Hopefully I'll hear from the owner today. The wife is still driving the car and I would assume that they know that. It may just be a long test drive.
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Old 06-22-2010, 08:01 AM   #35
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I agree. One or more people at that dealership are idiots. They did not do their job. They screwed up big time! To me, there is only one course of action to resolve this sorry situation...

The dealership:

1) Provides proper paperwork to dm for the car he now has, including bill of sale in the amount that was agreed upon at the time of sale (what he paid).
2) They send the correct VIN and info to DMV for the vehicle that dm now has, so the title will be correct when it arrives.
3) They apologize to dm for the mess that they have created.
4) They say they hope they can do better in the future, and throw in some free oil changes.
5) Afterwards, the senior person at the dealership kicks some *sses for an incredibly stupid multi-mistake.
6) They chalk it up to the cost of doing business, and use it as an example for why a procedure MUST be followed.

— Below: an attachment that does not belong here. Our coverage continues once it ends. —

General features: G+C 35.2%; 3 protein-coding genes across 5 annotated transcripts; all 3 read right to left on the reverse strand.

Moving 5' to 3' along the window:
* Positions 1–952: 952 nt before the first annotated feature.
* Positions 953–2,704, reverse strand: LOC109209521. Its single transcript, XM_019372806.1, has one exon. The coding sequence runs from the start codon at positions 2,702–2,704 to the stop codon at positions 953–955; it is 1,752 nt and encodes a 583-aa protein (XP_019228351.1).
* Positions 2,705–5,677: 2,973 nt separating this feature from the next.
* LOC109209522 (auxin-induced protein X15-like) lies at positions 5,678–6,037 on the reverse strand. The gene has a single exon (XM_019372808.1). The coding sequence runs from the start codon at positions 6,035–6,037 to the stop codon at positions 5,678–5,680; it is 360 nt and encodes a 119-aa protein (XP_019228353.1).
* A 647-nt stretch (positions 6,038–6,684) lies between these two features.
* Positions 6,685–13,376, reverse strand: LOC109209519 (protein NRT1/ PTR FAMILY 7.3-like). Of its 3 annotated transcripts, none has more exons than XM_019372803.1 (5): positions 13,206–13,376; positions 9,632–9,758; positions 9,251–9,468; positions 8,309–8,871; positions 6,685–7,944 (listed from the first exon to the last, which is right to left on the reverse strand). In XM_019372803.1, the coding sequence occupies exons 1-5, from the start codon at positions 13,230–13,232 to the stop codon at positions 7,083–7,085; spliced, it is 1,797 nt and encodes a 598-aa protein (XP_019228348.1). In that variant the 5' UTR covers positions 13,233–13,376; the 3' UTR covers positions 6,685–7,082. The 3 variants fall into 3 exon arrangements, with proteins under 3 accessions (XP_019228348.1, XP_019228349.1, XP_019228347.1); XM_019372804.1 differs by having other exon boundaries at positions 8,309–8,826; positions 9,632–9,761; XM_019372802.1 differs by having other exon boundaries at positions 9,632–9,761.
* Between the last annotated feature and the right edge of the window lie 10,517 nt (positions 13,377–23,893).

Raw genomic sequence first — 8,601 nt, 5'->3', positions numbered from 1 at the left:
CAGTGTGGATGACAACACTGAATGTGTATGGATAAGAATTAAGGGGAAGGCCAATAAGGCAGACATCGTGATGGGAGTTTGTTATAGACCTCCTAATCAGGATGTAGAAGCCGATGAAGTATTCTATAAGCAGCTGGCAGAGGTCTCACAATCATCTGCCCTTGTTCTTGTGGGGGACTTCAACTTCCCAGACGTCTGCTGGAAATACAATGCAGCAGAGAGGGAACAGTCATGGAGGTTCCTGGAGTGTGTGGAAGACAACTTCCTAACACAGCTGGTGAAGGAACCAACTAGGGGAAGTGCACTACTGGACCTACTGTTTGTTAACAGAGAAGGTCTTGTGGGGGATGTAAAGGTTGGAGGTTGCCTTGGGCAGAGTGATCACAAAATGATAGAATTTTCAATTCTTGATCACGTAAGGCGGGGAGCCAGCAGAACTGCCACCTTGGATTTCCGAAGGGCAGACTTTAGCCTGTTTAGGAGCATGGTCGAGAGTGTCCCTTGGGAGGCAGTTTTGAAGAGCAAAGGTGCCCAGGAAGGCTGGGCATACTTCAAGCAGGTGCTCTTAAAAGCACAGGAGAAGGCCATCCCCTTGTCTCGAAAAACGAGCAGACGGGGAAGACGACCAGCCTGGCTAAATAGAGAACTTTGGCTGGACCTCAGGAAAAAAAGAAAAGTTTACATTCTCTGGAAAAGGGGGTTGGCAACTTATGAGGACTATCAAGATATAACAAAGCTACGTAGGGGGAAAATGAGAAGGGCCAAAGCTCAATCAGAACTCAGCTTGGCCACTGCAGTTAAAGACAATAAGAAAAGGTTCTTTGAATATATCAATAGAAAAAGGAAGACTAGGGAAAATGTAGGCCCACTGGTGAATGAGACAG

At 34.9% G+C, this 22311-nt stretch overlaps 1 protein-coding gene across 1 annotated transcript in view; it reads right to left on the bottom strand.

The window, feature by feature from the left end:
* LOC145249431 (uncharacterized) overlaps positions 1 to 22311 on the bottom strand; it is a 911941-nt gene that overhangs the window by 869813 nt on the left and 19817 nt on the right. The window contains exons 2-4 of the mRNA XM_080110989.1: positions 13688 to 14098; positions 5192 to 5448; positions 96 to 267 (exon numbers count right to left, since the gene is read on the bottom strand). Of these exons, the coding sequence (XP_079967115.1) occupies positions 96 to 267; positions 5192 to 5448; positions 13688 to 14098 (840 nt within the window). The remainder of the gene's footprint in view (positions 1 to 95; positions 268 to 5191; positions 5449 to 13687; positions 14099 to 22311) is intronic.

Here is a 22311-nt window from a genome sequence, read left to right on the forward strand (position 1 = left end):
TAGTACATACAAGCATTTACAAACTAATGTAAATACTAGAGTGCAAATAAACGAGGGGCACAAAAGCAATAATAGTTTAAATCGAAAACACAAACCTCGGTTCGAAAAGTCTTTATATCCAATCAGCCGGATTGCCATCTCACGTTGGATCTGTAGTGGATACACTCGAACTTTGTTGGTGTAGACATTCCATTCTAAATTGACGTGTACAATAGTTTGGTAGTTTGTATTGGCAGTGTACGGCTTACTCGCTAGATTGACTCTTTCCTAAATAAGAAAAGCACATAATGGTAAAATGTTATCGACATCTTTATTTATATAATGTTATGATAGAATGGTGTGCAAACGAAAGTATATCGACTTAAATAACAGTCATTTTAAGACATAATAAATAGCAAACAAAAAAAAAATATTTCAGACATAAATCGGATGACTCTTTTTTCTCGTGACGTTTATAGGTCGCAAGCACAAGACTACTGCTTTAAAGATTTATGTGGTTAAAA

I agree. I cant believe that they would want the bad publicity over what can't be more than a $1,000.

And they have to know that I'm going to be telling everyone I know how this pan's out.
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Old 06-22-2010, 08:01 AM   #36
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I had something similar happen to me many years ago. I test drove and negotiated a deal on a new car, agreed on price with the salesman and signed my acceptance of the deal. While going through all the paperwork (and upsell attempts) with the finance guy at the dealership, I called my insurance company to set up coverage. As I read off the VIN to USAA, the finance guy got a strange look on his face, looked closely at the number and excused himself.

A few minutes later he returned with salesman who explained he had made a terrible mistake. The deal we had negotiated, similar to what happened to the OP, had been on a less expensive model. The salesman apologized profusely but the car I had test driven and "thought" I had purchased was $1,500 more because he had written down the wrong price on the "deal sheet".